Customers in the Macau market and other Asian jurisdictions have given “very good feedback” to the new range of table gaming products from Paltronics Australasia Pty Ltd, said chairman Stephen Cowan (pictured right).
Paltronics, a provider of system solutions for the casino gaming industry and well known for its display technology, has now added table games products to its offer. The new products make use of the firm’s expertise in lighting and displays.
“Diversification is good and going strong for us. These new products have been well received across Asia,” Mr Cowan told GGRAsia at the Global Gaming Expo (G2E) Asia taking place in Macau this week.
The first prototype sic bo game was introduced at the Macao Gaming Show in November.
A core technology of the new sic bo game is the Clarity playing surface, described as a fully sealed laminated layer with embedded LED illumination.
“Being only 18 millimetres [0.7 inches] thick, it’s easy to install in the table top surface without the need to modify the main table structure,” explained Simon Witty (pictured left), Paltronics’ director for business development.
The new Infinity dice shaker designed for electronic sic bo games “has been developed to be maintenance free,” said Mr Witty. “We’ve introduced technology that reduces friction, minimising the need for maintenance,” he added. The product has also a magnetic locking dome cover, which increases the safety features of the product.
The new sic bo system is complemented by the Spectra table display, available in both LCD and LED versions. Spectra displays are also designed for baccarat and roulette games.
“A lot of what has gone into our sic bo product has been from the feedback we collected in November, which we used in this version [at G2E Asia],” Mr Witty told us. “Paltronics has…a legacy in technology, including jackpot systems and display technology. We’ve refocused that technology onto gaming tables.”
He added: “Within all this new range of products, particularly for Asian popular games, like baccarat and sic bo, we have also developed some bonusing jackpot offers.”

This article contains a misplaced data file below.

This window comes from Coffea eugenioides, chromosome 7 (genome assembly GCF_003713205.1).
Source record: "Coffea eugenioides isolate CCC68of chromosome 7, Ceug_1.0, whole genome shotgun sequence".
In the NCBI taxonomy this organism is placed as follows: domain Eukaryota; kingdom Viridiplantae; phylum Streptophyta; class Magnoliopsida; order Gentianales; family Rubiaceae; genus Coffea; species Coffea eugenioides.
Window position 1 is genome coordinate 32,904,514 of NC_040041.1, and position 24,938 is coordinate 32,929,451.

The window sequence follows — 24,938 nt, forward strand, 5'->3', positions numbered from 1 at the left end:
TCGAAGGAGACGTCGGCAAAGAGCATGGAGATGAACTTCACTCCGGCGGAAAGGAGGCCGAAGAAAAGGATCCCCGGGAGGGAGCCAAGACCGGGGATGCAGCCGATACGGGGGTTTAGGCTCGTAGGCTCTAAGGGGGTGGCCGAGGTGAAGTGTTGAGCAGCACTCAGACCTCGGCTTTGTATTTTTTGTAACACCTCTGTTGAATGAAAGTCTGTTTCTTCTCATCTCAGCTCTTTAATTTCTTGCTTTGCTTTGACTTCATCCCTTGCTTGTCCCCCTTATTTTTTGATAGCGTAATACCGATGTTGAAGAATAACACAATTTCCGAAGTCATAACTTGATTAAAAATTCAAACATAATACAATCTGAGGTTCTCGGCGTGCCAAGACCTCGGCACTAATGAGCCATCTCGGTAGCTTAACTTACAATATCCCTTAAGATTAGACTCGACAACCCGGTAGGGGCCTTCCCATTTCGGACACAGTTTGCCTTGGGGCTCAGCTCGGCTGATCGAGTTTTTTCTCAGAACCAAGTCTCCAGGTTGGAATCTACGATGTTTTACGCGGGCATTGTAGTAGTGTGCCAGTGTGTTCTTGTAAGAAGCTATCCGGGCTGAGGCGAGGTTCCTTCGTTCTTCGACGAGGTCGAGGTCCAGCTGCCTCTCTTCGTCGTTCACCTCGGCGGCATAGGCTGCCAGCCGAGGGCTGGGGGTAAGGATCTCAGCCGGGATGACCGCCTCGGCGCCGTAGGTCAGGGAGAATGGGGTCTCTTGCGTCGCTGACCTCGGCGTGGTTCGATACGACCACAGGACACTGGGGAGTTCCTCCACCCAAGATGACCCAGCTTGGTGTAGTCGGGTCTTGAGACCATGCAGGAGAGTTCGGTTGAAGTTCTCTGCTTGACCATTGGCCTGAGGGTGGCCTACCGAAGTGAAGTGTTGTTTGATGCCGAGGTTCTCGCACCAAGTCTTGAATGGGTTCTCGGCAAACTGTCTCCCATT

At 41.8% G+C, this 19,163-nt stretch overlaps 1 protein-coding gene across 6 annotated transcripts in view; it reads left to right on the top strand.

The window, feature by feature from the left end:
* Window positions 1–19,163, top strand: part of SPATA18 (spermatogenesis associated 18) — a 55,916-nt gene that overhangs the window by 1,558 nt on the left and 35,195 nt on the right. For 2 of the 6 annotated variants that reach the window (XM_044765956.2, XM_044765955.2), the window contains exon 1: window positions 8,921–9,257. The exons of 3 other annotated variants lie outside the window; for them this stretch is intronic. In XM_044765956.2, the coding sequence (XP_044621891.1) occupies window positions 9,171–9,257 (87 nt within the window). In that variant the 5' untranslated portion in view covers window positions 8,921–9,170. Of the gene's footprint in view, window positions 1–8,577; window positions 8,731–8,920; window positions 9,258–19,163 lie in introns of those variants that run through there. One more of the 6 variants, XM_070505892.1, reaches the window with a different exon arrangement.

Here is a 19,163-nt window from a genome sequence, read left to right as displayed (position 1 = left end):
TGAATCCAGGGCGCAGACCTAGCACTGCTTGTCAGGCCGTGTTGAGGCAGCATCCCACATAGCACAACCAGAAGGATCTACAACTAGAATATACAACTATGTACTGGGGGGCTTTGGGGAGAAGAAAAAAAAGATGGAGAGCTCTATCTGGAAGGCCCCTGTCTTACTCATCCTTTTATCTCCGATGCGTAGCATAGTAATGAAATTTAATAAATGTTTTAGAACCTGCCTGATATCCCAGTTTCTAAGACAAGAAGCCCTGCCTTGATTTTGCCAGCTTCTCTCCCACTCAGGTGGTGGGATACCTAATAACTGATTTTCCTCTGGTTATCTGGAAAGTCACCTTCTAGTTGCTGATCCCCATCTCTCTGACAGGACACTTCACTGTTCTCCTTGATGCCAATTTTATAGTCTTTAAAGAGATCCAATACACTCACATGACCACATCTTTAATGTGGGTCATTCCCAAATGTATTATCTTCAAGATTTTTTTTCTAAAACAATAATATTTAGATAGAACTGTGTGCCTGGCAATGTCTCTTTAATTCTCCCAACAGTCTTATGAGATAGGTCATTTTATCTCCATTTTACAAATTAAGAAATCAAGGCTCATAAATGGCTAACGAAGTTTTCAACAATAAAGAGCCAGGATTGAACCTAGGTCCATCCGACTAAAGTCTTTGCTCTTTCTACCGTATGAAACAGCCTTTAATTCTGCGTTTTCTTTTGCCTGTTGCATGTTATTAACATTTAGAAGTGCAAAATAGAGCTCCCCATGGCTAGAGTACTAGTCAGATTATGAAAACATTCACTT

Catching the next wave
The company executives are confident that the investment in table gaming products will pay off as casino operators look at replacing products and optimising the existent ones.
“We came in with a zero market share and a complete product range. It [Macau] is a mature market – or it’s becoming a mature market on the table side – but we’re seeing that on the table gaming space operators are looking at redesigned games and replacing equipment. So, we are going through a replacing cycle along with all expansion that is going on outside of Macau,” said Mr Witty.
He added: “We had the benefit of looking at the market and improve our products, focusing on functionality and reliability. To be able to come in later and take advantage of all that knowledge allowed us to position well our products.”
The slowdown in revenue growth in Macau, where gross gaming revenue monthly tally has fallen for 11 consecutive months judged year-on-year, has shifted the focus to the mass market and new products, which can be positive to Paltronics.
“But the story about the perceived slowdown in Macau is also the growth in other emerging markets, places where we are strong, like the Philippines and South Korea,” said Mr Cowan.
“It’s good to see that emerging markets are getting more important and some of these markets have less regulatory restrictions,” he added.
“For us, it’s not much about the slowdown in the market, but what could be causing some grief is getting the product up to the latest version due to approval processes,” said the Paltronics chairman.
Sep 18, 2020The Singapore Tourism Board (STB) has announced several partnerships to support local business and boost the city’s tourism industry, amid the coronavirus pandemic. The tourism board said in a...
”Many investors cite Golden Week as a catalyst to significant, sustainable visitation increases and a showcase for profitability for many casinos [in Macau]... However… we are concerned recovery estimates may again be pushed back”
Analyst at Roth Capital Partners